Carole and I had decided to drive up to Roan Mountain where some of the best natural rhododendron gardens on the planet can be found. I've lived here in North Carolina for more than three decades and every year when the flowers are at their peak I have missed the show. I can't say why. So, this year we decided to drive up to Roan on Saturday, June 17 to see the flowers in what we'd been told were their peak.
We got to the area about 9:30 in the morning and immediately hit a traffic jam in Elk Park, TN. Why? Because the area was holding a RHODODENDRON FESTIVAL over the weekend. And we're not talking about a few hundred people. No. Tens of thousands had arrived as a mass to see the flowers and to attend a craft fair being held in Roan Mountain State Park. Bumper-to-bumper traffic. It was maddening stop and go as we approached the craft fair near the state park office.
After we passed the craft show, traffic opened up and got light the final ten miles to the trail head we wanted to use. Our plan was to park in Carvers Gap and hike a few miles up the Appalachian Trail to Grassy Ridge Bald where the best of the flowers were said to bloom.
Uh-uh. Wasn't going to happen.
Carvers Gap had become a mass traffic jam. The closest spot to park was about a mile either side of the Appalachian Trail. So a round trip distance of two miles would be added to any hike, and Carole was not up to that ridiculous shit. Truth to tell, even if I'd been alone I wouldn't have done it. The Appalachian Trail was like a human freeway. Hundreds of people were moving in a steady line headed for the ridges to see the rhododendron.
We stopped at a road block and spoke to a ranger and he suggested that we might be able to park and view the rhododendron at the old Cloudland Hotel site up on Roan High Knob. So we did this, only to find that the crowds were almost as bad there. The parking lots were almost full, but we found a spot to leave the car and began to hike the short loop trails near the summit. Only to find that they, too, were uncomfortably packed with humans. We often had to quite actually wait in line to walk past knots of people clogging the trail!
Yeah. It was about as close to a nightmare for me as it gets. Here I find myself in a place of natural beauty, but it's so crowded with goddamned people that I almost can't breathe.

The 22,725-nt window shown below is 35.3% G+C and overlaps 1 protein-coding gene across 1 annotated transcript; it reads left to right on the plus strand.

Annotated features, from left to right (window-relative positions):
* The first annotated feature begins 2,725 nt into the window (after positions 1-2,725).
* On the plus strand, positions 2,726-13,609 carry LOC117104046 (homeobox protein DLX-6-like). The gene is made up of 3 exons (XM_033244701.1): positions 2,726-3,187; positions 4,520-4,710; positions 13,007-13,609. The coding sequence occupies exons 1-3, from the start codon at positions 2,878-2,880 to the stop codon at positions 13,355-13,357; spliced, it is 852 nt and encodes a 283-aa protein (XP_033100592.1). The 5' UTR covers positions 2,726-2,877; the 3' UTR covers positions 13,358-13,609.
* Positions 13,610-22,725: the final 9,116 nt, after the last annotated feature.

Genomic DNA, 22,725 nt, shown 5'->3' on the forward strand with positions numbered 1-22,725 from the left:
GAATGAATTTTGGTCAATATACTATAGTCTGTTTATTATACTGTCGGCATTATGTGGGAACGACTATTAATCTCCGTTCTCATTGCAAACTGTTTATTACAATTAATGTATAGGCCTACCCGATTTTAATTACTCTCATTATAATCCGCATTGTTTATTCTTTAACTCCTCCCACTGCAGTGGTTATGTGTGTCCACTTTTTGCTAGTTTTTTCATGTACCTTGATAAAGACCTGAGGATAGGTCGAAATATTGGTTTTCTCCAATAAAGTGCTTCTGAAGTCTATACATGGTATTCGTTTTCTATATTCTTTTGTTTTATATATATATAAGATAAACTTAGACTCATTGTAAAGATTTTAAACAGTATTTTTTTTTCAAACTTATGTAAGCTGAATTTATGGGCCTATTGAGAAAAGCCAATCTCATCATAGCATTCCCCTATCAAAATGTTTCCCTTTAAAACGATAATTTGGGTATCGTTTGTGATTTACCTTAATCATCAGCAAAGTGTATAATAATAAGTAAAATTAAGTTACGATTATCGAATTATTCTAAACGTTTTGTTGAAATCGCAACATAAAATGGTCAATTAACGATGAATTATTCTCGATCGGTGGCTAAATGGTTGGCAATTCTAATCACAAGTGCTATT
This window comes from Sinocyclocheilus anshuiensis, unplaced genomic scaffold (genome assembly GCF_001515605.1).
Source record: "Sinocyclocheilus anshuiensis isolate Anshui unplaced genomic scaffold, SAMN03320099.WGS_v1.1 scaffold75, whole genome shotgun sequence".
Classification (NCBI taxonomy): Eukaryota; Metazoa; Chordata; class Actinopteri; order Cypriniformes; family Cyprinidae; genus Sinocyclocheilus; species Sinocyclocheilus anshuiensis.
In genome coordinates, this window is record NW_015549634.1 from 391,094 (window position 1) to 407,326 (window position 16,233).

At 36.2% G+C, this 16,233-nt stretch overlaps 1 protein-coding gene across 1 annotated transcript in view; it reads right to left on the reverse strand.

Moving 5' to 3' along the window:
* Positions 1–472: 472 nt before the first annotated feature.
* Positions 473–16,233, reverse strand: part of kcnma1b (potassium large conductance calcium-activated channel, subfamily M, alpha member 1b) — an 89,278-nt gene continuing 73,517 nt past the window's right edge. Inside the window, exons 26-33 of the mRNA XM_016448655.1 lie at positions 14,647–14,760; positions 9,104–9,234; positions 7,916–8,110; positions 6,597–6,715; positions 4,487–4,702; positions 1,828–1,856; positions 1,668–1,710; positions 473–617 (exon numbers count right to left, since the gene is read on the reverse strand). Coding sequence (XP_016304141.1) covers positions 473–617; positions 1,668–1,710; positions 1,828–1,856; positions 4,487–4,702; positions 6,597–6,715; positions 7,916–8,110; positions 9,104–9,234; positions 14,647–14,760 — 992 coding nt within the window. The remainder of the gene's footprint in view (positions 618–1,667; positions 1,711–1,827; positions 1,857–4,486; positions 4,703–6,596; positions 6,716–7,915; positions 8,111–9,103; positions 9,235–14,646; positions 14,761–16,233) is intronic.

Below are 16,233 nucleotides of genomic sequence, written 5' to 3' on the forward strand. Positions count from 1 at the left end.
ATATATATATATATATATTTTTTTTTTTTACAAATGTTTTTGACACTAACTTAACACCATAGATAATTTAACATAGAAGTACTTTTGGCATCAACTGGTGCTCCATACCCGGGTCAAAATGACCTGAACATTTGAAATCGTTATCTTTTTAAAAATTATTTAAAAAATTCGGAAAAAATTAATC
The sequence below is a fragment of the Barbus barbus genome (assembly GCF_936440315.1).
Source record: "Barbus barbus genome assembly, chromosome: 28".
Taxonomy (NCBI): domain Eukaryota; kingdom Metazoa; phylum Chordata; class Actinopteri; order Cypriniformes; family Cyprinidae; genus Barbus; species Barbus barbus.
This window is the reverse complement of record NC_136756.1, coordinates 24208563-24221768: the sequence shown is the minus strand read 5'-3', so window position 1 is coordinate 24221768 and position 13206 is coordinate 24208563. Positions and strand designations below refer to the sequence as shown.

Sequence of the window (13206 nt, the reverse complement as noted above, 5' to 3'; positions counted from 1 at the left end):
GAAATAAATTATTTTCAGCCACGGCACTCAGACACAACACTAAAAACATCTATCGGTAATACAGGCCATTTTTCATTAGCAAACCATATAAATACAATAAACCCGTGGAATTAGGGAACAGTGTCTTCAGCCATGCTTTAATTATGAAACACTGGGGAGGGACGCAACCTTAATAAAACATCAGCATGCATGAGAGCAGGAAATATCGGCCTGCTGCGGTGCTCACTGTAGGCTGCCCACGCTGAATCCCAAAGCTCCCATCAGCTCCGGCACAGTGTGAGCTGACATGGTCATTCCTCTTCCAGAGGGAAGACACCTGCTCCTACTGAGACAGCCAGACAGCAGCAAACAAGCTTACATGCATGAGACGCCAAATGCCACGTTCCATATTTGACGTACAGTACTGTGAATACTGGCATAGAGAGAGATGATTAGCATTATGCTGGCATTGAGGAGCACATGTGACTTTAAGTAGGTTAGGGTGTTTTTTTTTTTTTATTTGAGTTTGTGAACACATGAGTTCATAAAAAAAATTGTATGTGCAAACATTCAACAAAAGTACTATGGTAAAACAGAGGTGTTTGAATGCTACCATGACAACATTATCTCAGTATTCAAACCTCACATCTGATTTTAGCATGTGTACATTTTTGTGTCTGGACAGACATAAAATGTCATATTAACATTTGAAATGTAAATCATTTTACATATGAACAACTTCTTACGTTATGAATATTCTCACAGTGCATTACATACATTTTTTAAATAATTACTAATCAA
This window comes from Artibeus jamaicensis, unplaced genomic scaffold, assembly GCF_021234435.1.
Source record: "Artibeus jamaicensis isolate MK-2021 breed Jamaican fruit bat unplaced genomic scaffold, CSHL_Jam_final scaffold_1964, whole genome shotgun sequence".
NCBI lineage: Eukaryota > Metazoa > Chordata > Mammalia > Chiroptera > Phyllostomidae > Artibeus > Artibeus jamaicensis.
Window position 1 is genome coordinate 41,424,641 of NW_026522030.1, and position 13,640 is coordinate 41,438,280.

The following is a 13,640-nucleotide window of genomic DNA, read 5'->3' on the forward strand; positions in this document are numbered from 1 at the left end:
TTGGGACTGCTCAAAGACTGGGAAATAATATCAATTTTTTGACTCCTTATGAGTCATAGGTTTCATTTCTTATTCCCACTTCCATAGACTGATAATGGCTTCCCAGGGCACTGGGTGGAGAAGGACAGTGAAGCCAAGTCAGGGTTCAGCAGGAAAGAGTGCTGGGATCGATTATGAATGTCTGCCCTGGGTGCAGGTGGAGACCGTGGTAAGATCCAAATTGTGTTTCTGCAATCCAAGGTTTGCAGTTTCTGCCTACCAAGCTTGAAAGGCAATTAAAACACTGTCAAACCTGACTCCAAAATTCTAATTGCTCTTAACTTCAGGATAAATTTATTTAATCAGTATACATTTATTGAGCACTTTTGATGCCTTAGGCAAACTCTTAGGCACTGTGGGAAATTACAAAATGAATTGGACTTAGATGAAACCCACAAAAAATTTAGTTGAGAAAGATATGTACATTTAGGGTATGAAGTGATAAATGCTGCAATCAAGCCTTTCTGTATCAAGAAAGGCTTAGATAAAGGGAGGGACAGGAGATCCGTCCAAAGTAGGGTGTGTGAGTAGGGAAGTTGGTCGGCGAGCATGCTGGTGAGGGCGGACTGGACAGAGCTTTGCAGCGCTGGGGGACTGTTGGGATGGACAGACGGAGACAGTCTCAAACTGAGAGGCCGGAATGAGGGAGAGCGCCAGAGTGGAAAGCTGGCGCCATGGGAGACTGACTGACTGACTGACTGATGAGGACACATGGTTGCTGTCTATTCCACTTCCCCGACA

With no other option, we chose to leave the area and head over to the Blue Ridge Parkway to hit Mount Mitchell State Park. Carole had not been there in a while and I had not made any backup plans for secondary hikes. Yes, I should have done a little more research, but I hadn't done that. If I'd known, we could have gone hiking somewhere else that was not being used by tens of thousands of people for a damned rhododendron festival.
We ended up on Mount Mitchell in alternating passing clouds and mild rain showers. Fortunately, the weather was good for some atmospheric photos (59 degrees!) and we ended up having a decent time, stopping to grill burgers and hot dogs at a picnic area. All in all, we did manage to salvage the day, which is a good thing. You know what they say: a bad day in the mountains is better than the best day in town.
|Carole hiking at the old Cloudland Hotel location. Only two other humans visible in this shot, which amazes me. I got lucky and was able to avoid the several hundred others wandering around stinking up the joint.|
|I have to say, the flowers were gorgeous and most of them were either in, or approaching, full bloom.|
This is the kind of crowds that make my skin crawl when I go to the mountains.
|We found a nice picnic area and grilled out.|
|Lighter hued rhododendrons at lower altitudes.|
|Lots of flame azalea, also.|
|And plenty of Mountain laurel were still in full bloom, too!|
|The modern handicap accessible lookout on the summit of Mount Mitchell. A couple was sitting on Elisha Mitchell's grave (he's buried on the summit) having a good ol' time, I reckon.|
|Clingman's Peak from the summit of Mount Mitchell.|